August 30th, 2017

A Challenge to Current Grading Practices

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students taking test

There’s a lot to be gained from considering ideas and arguments at odds with current practice. In higher education, many instructional practices are accepted and replicated with little thought. Fortunately, there are a few scholars who keep asking tough questions and challenging conventional thinking. Australian D. Royce Sadler is one of them. His views on feedback and assessment are at odds with the mainstream, but his scholarship is impeccable, well-researched, and logically coherent. His ideas merit our attention, make for rich discussion, and should motivate us to delve into the assumptions that ground current policies and practices.

Teaching Professor Blog Sadler’s 2016 article proposes three radical assessment reforms. I have space in today’s post to explore one: “accumulation of marks” or grading systems where students collect points across the course. This is probably the most commonly used grading system in North America. Here’s Sadler’s position: “Whether the actual path of learning is smooth or bumpy, and regardless of the effort the student has (or has not) put in, only the final achievement status should matter in determining the course grade.” (p. 1087)

He makes three arguments against “accumulating performance measures.” First, continuing summative assessments rob students of the opportunity to learn from failure. Students need opportunities for “false starts,” “bumbling attempts,” and “time spent going up blind alleys.” (p. 1088). Those are the very experiences that lead to deep understanding. Developing competence takes time. It requires experiences that occur across months, not days.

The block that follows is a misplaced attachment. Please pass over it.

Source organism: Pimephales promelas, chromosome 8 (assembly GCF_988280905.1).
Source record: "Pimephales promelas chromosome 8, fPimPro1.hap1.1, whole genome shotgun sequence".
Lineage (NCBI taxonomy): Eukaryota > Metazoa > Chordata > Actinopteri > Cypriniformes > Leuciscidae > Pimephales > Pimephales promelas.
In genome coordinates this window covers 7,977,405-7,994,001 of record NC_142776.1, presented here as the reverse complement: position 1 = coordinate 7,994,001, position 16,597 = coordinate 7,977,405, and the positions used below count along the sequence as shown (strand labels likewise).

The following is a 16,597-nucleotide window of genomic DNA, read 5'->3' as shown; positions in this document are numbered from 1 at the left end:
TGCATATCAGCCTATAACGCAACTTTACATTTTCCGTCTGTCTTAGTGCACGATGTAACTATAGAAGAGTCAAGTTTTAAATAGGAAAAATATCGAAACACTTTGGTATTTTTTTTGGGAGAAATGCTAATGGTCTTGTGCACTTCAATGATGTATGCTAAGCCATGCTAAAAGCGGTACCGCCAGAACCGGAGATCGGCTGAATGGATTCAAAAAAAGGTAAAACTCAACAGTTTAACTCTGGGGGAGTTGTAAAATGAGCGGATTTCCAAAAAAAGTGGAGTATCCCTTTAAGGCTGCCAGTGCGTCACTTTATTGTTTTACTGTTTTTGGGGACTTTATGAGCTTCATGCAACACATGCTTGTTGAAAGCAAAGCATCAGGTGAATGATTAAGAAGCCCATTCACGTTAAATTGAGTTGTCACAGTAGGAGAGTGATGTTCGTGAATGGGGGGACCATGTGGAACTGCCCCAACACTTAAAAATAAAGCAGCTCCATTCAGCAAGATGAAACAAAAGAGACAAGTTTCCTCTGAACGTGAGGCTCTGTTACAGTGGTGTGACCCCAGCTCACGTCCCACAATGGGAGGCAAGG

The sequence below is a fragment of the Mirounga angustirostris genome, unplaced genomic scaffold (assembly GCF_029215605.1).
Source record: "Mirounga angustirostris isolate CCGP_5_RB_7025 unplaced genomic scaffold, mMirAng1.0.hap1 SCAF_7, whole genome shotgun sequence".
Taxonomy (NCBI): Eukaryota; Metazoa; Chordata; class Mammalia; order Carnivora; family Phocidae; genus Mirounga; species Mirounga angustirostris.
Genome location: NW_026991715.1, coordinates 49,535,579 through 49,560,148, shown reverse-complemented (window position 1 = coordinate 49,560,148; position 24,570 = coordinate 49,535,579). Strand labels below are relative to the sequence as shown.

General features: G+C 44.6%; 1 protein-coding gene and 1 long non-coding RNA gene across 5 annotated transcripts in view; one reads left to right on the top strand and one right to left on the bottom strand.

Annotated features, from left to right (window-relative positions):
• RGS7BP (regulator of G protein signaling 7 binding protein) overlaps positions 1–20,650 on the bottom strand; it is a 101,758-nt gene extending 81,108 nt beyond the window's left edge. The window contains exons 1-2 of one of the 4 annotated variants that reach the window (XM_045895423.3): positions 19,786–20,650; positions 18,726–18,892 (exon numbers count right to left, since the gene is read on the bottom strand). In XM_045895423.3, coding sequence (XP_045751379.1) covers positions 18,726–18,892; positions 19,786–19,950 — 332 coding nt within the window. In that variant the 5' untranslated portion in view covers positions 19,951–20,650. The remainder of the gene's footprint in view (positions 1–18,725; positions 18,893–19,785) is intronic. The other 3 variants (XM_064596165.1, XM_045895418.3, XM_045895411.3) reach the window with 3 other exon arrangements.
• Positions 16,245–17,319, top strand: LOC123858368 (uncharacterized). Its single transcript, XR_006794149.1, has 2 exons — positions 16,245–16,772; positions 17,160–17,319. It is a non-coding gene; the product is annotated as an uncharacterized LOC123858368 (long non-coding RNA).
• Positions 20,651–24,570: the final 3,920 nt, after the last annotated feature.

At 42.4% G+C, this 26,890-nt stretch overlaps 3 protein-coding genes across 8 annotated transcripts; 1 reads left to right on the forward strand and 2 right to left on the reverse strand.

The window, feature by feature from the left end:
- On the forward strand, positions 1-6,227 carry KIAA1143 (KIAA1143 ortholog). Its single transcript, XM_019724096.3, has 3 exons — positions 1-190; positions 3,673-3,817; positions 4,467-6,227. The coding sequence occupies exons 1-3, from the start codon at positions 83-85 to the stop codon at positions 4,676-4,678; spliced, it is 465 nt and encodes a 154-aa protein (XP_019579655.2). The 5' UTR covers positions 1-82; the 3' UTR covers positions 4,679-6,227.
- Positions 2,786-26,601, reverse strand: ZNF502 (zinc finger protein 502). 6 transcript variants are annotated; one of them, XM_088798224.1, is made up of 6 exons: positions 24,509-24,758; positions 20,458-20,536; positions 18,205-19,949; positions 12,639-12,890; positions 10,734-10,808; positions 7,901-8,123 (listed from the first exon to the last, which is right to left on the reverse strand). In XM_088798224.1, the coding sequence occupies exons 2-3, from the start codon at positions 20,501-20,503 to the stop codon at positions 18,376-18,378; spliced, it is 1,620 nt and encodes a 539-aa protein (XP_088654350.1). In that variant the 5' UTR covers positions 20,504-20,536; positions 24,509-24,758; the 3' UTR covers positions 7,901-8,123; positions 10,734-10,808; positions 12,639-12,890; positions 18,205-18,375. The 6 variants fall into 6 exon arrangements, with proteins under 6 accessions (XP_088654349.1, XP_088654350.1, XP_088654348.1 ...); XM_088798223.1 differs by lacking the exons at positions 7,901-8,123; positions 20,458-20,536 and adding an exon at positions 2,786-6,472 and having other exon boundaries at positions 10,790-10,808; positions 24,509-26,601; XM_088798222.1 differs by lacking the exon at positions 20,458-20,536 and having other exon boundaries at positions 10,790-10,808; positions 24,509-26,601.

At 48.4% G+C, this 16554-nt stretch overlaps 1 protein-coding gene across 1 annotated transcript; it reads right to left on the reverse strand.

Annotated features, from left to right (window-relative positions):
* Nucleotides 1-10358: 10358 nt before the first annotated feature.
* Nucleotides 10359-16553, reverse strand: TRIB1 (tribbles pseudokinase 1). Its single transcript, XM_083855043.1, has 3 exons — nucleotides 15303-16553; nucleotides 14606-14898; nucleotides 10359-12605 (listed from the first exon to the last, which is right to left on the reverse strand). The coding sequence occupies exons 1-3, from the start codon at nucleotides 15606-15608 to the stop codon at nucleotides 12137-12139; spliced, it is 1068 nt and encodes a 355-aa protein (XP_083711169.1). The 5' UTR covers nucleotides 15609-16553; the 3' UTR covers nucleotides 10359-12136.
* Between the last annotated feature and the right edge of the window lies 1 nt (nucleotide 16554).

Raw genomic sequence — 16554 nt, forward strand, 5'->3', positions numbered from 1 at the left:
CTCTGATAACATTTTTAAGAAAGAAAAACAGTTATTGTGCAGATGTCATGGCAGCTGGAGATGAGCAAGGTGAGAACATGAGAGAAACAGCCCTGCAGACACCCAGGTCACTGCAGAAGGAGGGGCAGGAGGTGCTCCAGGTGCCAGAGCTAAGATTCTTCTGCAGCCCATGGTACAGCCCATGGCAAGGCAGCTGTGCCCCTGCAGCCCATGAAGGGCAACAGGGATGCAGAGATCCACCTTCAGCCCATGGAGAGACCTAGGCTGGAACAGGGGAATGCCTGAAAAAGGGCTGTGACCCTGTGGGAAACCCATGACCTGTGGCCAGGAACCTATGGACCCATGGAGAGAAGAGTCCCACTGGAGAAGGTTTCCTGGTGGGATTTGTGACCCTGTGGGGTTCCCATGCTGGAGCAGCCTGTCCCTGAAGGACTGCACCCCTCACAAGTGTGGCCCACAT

Sadler’s second objection involves how final grades “mishmash” the data, mingling credit for behaviors like effort, engagement in preferred activities, completion of exercises, and participation with evaluations of academic achievement. “These behaviors and activities may well assist learning, but they do not constitute the final level of achievement or even part of it . . . . The cost of using marks to modify behavior is contamination of the grade.” (p. 1088)

Finally, although earning points throughout the course motivates students and keeps them working, that focus ends when they’ve acquired enough points to satisfy their grade needs. Moreover, this grading approach reinforces the idea that everything students do in the course merits points. But even more significantly, “A steady stream of extrinsic rewards is a poor substitute for developed intrinsic rewards where students take primary responsibility for their own learning.” (p. 1088) These are not grading systems that encourage autonomy and self-direction in learners.

The alternative? Sadler advocates formative assessment, clearly separated from summative evaluation. Purely formative assessments have high stakes for learning and zero influence on the final, end-of-course assessment. So, students do all the regular course assignments and exams (save the final) but not for credit. Sadler also believes students should be much more involved in assessing their work. In a 2010 article, he offers ample evidence that few students act on the feedback teachers provide—something many of us have experienced with our own students. It’s another example of how teachers tell students what they should be discovering for themselves. “Students need to become competent not only in making judgments about their own works, but also in defending those judgments and figuring out how those works could have been made better.” (p. 1089)